Takeaways from the Rays' first-half play

July 1st, 2021

WASHINGTON -- With 81 games under their belt, and a 15-6 loss to the Nats in Wednesday’s series finale at Nationals Park, the Rays stand at 47-34 at the midway point of the season.

The Rays were hot at the end of May, riding an 11-game winning streak. They were not so hot this month, finally snapping a seven-game skid on June 23. The good news: the roller coaster that’s been the Rays’ first half of the season has plenty of time to even out. Here are the things that have been working for Tampa Bay, and what needs improvement.

What’s working:
The bullpen

Entering Wednesday, the Rays' bullpen owned an AL-best 3.03 ERA -- which ranked third in the Majors behind the Padres (2.87) and the Cubs (2.91). The ‘pen has been called upon plenty this season -- 341 1/3 innings, the second-most in MLB to be exact heading into Wednesday. Manager Kevin Cash feels comfortable sending out any one of his pitchers when needed, even using an opener when necessary.

In the series finale in Washington, the bullpen had a rare “off” day -- starting after made his first start of the season. Reliever took over in the top of the third, allowing four earned runs before exiting the game after just one-third of an inning. From there, the runs kept scoring -- Tampa Bay allowed 15 runs, the most all season, eclipsing the previous season high of 12 runs allowed to the Marlins on April 3.

Run scoring
Putting up runs hasn’t been an issue for the Rays thus far. The offense put up 391 runs since the start of the season prior to Wednesday -- the fifth most in MLB. At this point in the year, the 391 runs were the fourth most in franchise history. Tampa Bay ranked among the top six teams in runs scored per game, with an average of 4.89.

The Rays scored five or more runs in 38 games, including Wednesday at Nationals Park, producing a double-digit effort in seven of those. Tampa Bay's offense put up six runs in the loss on Wednesday, including a homer from -- his 18th of the season.

“In some ways, the first half [saw] us at our best, and then us at our worst,” said . “In the first half, we've competed and put ourselves in a good spot. Obviously, we'd like to be in that top spot in the AL East. I feel like we really competed and showed what we're capable of. It feels like we are really jelling and meshing as a group in the clubhouse and stuff like that.”

What’s not working:
Hitting with runners in scoring position -- or in general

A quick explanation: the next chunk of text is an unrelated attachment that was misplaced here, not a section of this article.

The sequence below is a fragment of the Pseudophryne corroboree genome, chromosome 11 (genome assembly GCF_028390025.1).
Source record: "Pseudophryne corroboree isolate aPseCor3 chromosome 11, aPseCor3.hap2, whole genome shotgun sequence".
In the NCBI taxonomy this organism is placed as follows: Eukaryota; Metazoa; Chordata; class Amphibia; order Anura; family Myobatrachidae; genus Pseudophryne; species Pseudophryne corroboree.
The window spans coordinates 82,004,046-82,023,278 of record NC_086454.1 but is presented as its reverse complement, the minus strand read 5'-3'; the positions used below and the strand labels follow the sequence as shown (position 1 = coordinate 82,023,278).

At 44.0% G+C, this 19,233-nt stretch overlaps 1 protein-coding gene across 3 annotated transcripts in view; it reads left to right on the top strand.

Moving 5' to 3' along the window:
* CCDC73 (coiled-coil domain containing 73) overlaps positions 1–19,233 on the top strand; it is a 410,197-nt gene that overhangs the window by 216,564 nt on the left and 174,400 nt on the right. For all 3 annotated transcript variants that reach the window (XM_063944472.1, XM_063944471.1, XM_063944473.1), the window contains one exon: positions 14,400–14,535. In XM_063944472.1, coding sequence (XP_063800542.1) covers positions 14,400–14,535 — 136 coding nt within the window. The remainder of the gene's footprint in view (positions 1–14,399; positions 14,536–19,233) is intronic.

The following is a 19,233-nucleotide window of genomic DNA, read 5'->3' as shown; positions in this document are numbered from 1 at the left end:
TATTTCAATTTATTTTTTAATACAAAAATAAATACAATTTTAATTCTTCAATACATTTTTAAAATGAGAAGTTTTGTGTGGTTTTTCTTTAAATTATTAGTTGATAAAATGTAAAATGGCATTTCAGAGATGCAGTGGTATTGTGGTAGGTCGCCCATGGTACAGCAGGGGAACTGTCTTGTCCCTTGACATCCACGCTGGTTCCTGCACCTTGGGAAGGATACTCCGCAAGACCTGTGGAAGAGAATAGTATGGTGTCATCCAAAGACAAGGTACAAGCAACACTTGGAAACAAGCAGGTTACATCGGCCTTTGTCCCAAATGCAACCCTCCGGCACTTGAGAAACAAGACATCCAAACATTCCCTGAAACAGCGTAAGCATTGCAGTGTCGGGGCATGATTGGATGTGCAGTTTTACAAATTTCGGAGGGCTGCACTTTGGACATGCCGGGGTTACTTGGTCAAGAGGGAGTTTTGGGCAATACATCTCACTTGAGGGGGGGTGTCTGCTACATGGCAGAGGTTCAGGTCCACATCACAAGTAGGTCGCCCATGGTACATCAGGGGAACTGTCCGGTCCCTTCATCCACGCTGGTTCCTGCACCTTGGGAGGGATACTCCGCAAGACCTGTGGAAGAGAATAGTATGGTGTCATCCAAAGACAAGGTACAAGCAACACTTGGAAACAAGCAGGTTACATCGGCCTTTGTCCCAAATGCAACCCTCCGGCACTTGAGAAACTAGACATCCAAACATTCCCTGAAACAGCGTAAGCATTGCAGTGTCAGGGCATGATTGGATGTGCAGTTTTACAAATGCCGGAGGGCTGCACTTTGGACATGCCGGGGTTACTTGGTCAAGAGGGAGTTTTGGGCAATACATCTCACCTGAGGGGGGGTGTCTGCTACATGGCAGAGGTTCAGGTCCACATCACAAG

This team has had a problem hitting the ball, owning the 25th worst batting average in the Majors (.229) heading into Wednesday. When the Rays have runners in scoring position their average actually increases -- but not by a lot (.231). Since the start of June, Tampa Bay batted .221 with runners in scoring position.

But there's a bright spot for the Rays: they smack a lot of homers with runners on base. Fifty-three of their 99 homers have come with at least one runner on base, which is the highest rate so far this season.

“That's just hitting,” Cash said when asked about the offense hitting 1-for-10 on Tuesday and 3-for-10 on Wednesday with runners in scoring position. “That's the way it goes sometimes. For as hot as we got [earlier this season], the offense was just a huge part of that. Overall, I’m very pleased where we're at offensively.”

Staying healthy
Keeping pitchers healthy has been the Achilles' heel for the Rays. Currently, 12 pitchers are on the injured list, nine of whom are on the 60-day IL. This includes starter , who has a partially torn elbow ligament -- there is no timetable for his return.

As previously noted, the ‘pen has mostly delivered for the Rays this year, and so have the starters. With all the injuries, you can’t help but be impressed by the starters’ ninth-best ERA (3.71) in the bigs they took into Wednesday. Tampa Bay’s pitching staff had allowed three or fewer runs 45 times -- the most in the AL. While this is all good, Cash and the Rays organization wants to see the team get healthy.

“I think we're doing a great job,” said , one of the Rays’ most reliable relievers, who was placed on the 10-day IL prior to Wednesday’s game. “I think if we could cut down on some of the streaks that we've had where we kind of fall off, I think we would be in a really commanding position right now. I think that's going to be huge for us. We've been exceptional the entire season from both sides.”